His Majesty's Ship, Tonnant, currently serves as the flagship of Vice Admiral Johnathan O' Reilly, duly appointed commander of the Mediterranean Fleet in the Royal Navy. She was originally planned to be built on the eighteenth of May, in the year of 1703, for Vice Admiral William Collins, but building was postponed due to untimely weather. The construction of the ship was underway by the twenty fourth, and the ship began to take form in the Falmouth drydock by the fourth of June. After three tiresome years of labour, she was finally completed by the second of May, 1706. She was christened in Falmouth Harbour one week later, to be sent immediately to battle with the Spanish.
On the sixteenth of May, in the year of 1703, Vice Admiral Sir William Collins sent, in a strongly worded letter to the Admiralty, a formal request for the construction of a new flagship, as his previous was slowly becoming unseaworthy, and unfit for battle; a relic of the past. After careful consideration, the Admiralty consented to the request, and began planning the construction of a 112 gun ship-of-the-line for His Majesty's service.
Unfortunately, untimely weather set in to Falmouth Bay, the Tonnant's site of construction. Gales blew in from the sea for days, ultimately delaying the construction. After six days of delay, the dry dock crew began to place together the outline of the Tonnant, and her base was finished by the fourth of June. The construction crew took a shocking two years and twenty two days to finish the entire mass of the ship, hull, rigging, and all. She was christened three weeks later, on the twnety fifth of June, in the year of 1706.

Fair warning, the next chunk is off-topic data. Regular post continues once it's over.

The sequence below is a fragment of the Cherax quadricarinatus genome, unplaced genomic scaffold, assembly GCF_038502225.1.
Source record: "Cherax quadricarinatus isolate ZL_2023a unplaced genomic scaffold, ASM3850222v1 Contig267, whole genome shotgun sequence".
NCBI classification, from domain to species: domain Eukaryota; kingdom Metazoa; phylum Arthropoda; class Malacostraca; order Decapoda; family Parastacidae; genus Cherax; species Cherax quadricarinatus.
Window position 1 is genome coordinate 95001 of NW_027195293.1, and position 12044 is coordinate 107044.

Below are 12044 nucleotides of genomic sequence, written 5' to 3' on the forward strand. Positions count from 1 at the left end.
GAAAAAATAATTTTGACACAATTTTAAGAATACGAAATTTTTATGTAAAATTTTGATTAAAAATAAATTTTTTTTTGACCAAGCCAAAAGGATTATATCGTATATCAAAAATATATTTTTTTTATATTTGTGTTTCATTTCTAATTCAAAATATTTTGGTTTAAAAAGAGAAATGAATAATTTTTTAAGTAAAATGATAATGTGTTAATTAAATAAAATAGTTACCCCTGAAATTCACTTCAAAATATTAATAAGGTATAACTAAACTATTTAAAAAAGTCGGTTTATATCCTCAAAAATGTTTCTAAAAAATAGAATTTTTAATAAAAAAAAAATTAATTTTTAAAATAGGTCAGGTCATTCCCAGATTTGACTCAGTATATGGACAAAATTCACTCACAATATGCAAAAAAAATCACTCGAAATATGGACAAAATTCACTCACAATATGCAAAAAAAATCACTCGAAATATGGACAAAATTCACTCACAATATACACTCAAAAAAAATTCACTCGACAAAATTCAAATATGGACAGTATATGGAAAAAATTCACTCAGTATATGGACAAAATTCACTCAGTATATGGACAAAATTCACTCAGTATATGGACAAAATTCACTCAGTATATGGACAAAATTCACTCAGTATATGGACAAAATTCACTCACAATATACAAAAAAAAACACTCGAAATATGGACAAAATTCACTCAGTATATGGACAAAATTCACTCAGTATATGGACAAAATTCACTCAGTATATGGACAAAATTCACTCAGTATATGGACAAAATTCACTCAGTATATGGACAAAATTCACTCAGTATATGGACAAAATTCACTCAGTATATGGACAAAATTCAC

She immediately took up station in the Channel Fleet under Collins, serving as his flagship in the Battle of the Channel. After five hours and thirty eight minutes, she and the remnants of the Channel Fleet prevailed against the Spanish invaders, repelling the bloody attack.